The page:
An Italian artist was commissioned to create the permanent display which, in addition to the wreckage, contains 81 mirrors which hide speakers that project whispered messages. There are also 81 hanging bulbs which constantly flicker on and off. A number of personal items were also collected from the crash site and have been put into black boxes which allow them to be in the museum without having the personal effects being gaped at.
So if you really want a close-up look at airplane wreckage, or just love murky conspiracies, this might be the place for you.

Iran is Backing away from a Bomb

I long ago decided that Iran was going to make a nuclear bomb and we were going to have to live with it. But maybe not.
The International Atomic Energy Agency, or IAEA, confirmed last week that Iran had effectively eliminated that “second stage” of uranium enrichment, as required by the interim deal negotiated between Iran and the United States, United Kingdom, France, Germany, Russia and China. And news reports over the weekend hinted that a second path to the bomb may be blocked as well. . . .

When Hassan Rouhani became president of Iran in June 2013, he stopped expanding Iran’s uranium enrichment capability. The interim deal the U.S. and other nations secured with Iran last November rolled it back, directly addressing Netanyahu’s main fear. Iran agreed not only to stop enriching uranium to 20 percent, but to get rid of all it had made.

That goal has now been effectively reached. The IAEA report last week confirms that Iran cut its stock of medium enriched uranium by three-quarters. It has completely diluted half its stock down to low enriched uranium, and it has converted half of the remaining amount into reactor fuel, all ahead of schedule. It would be extraordinarily difficult and time-consuming to reverse these processes.
In other words, the much derided interim agreement that Iran reached with the US and others seems to be working, and Iran really seems to be backing away from its bomb program. There is still a lot that could go wrong, and much of that depends on the murky politics of Iran's ruling clique. After all, Supreme Leader Khamenei has said several times that nuclear weapons are "un-Islamic" even while Iran seemed to be pursuing them with gusto, so there must be a lot to argue about even within the government.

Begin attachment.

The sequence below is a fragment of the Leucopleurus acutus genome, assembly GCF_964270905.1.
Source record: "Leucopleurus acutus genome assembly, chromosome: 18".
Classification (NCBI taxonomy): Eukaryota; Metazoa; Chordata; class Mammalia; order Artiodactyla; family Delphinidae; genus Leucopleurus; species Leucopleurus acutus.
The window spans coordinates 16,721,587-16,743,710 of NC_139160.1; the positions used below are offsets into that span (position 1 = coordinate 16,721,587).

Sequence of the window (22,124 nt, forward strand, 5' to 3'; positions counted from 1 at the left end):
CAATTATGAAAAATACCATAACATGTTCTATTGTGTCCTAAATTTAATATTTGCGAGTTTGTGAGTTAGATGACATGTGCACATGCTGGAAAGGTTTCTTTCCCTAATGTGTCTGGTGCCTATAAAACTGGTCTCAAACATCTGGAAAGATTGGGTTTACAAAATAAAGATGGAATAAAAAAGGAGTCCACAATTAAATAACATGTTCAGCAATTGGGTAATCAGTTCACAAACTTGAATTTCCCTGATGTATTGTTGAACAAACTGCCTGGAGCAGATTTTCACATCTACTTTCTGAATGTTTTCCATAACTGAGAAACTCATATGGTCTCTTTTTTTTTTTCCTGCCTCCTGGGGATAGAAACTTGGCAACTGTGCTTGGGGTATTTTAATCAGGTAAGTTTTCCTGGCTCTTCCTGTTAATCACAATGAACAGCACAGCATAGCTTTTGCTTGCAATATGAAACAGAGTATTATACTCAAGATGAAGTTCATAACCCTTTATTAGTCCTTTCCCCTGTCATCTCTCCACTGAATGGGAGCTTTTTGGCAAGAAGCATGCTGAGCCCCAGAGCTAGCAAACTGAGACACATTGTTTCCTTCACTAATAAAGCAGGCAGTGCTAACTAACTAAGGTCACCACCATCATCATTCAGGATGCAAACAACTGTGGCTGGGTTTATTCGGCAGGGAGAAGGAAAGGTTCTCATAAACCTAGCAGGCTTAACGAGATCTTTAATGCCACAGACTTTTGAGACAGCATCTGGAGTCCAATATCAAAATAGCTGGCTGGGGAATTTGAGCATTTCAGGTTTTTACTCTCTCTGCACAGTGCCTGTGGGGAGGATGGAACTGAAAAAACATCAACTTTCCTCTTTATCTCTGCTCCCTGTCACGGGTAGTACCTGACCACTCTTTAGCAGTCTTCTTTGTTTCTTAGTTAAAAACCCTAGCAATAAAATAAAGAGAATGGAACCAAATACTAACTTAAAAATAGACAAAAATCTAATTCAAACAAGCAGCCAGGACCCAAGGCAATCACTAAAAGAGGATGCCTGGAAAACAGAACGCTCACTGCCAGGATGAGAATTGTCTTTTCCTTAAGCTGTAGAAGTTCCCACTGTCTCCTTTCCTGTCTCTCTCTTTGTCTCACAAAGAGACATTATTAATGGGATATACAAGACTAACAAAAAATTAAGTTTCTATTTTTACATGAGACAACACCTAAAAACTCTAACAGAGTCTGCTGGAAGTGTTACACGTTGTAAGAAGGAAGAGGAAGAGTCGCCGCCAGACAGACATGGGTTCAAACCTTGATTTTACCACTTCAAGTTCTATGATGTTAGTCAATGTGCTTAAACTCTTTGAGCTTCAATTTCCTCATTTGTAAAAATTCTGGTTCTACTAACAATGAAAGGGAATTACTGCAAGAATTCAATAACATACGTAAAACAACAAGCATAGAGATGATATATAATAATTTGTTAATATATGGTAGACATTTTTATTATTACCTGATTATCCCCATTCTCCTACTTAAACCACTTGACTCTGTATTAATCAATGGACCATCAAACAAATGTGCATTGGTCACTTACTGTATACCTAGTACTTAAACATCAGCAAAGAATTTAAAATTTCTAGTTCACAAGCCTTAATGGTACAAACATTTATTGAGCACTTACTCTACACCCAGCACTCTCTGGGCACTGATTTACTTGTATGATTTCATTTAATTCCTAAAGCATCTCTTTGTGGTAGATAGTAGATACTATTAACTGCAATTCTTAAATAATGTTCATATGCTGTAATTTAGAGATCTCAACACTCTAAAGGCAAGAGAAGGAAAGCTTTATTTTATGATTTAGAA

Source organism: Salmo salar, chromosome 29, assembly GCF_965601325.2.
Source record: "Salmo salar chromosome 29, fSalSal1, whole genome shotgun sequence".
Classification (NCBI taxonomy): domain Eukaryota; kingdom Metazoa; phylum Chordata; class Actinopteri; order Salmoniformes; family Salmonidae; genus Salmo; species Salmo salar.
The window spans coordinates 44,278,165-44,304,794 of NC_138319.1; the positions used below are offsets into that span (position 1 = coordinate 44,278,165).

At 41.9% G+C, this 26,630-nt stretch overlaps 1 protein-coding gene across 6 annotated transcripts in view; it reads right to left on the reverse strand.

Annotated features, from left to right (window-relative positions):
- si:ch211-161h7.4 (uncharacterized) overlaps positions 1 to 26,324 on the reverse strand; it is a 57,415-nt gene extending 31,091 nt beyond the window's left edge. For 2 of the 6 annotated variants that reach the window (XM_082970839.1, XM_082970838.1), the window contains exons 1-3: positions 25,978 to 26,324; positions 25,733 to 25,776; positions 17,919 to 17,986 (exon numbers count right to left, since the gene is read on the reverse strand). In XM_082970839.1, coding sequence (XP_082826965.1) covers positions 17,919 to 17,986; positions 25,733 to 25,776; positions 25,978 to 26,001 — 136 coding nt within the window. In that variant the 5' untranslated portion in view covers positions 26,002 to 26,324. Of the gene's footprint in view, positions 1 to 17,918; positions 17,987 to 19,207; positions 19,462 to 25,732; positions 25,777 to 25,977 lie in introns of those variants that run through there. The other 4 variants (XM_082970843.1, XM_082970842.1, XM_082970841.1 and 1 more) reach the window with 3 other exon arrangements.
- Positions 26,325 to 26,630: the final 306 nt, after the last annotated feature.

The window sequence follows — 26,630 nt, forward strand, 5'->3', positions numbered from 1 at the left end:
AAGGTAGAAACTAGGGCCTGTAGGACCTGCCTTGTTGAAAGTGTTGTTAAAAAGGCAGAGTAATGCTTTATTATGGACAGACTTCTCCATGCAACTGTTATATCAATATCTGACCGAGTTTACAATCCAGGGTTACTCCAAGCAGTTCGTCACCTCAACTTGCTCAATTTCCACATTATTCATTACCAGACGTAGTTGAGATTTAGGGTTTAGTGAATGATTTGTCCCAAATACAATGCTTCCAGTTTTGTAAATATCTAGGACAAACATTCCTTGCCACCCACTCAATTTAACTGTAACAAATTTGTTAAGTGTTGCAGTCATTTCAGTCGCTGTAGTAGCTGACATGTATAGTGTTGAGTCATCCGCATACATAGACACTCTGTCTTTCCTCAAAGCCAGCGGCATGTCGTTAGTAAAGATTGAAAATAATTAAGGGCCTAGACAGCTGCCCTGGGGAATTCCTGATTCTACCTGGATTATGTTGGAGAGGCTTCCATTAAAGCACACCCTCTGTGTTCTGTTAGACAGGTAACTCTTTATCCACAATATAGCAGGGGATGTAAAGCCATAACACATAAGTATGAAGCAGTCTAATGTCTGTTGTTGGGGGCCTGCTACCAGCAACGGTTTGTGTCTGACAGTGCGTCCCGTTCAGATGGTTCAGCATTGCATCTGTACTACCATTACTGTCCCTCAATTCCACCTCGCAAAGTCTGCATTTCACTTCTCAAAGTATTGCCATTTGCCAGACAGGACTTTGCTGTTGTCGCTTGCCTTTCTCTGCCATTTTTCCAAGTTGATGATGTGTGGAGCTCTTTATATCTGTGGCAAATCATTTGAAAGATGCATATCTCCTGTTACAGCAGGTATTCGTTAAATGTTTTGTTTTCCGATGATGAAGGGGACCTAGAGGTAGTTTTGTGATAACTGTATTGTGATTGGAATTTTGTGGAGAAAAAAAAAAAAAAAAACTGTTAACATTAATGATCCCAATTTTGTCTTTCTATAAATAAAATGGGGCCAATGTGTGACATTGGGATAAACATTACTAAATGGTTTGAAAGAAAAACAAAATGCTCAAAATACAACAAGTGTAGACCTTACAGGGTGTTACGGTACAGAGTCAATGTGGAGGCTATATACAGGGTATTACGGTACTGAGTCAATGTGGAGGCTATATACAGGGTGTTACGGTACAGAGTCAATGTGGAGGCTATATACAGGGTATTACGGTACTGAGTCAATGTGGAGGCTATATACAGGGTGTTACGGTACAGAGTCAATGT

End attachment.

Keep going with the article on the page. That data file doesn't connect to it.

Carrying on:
If the government has changed its mind, I wonder why? Because of sanctions and isolation, or because many mullahs have decided that pushing ahead would lead to war? Was it the extended hand or the dagger behind our backs?

Tea Party Environmentalists

If there's one thing that unites populists of the left and the right, it's hatred of power companies. So the politics of rooftop solar panels, beloved by libertarians and hated by utilities, have created some strange bedfellows lately. Just this month a Tea Party-affiliated group known as TUSK has been able to reverse a win by the grid owner in Oklahoma that forced solar panel owners to pay a fee for attaching to the grid:
“Monopoly utilities want to extinguish the independent rooftop solar market in America to protect their socialist control of how we get our electricity,” blasts the website of Tell Utilities Solar Won’t Be Killed, known as TUSK for short. That’s not the type of rhetoric you expect conservatives to fire at the power industry. Then again, this isn’t your typical renewable energy advocacy group. While it works closely with some of the nation’s largest solar panel providers, TUSK is publicly led by Barry Goldwater Jr., the former Republican California congressman and the son of the GOP icon. . . .

TUSK and its conservative allies have repeatedly found success placing those utility-backed proposals within a free-market frame that speaks directly to conservatives. User fees are just another name for a new tax, argues Goldwater and his outfit; a change to the sale price is just another attempt by the government to limit individual choice, they say.
I find this very cheering. Utilities are one of the businesses that hate competition the most, and they see rooftop solar panels as a profound competitive threat. If the government doesn't force them to accommodate people who install their own panels (or windmills or fuel cells), they will find ways to destroy home-based power. And home-based power has certain great advantages when it comes to making renewable energy competitive: people donate their own land, the permitting process is much simpler, some people donate much of the labor, and various libertarians, grouchy populists, doomsday preppers, and others want to be energy independent badly enough that they will even pay a little more for power they control themselves. So let's hear it for TUSK and their nutcase allies, who are fighting for the planet even if they don't want to admit it.

Wednesday, April 23, 2014

Doesn't it make you wonder?

In the Times today, if you click next to a teaser reading Artisanal baking goes renegade, you are led to a story titled Against the Grain that seems to be about the human capacity to carry anything past the point of absurdity. We meet
a starter culture of obsessive, boundary-pushing bread makers in New York City and around the country. . . . Small independent bakers . . . . who are going to great lengths to approach an ideal of bread that is simultaneously cutting-edge and primordial.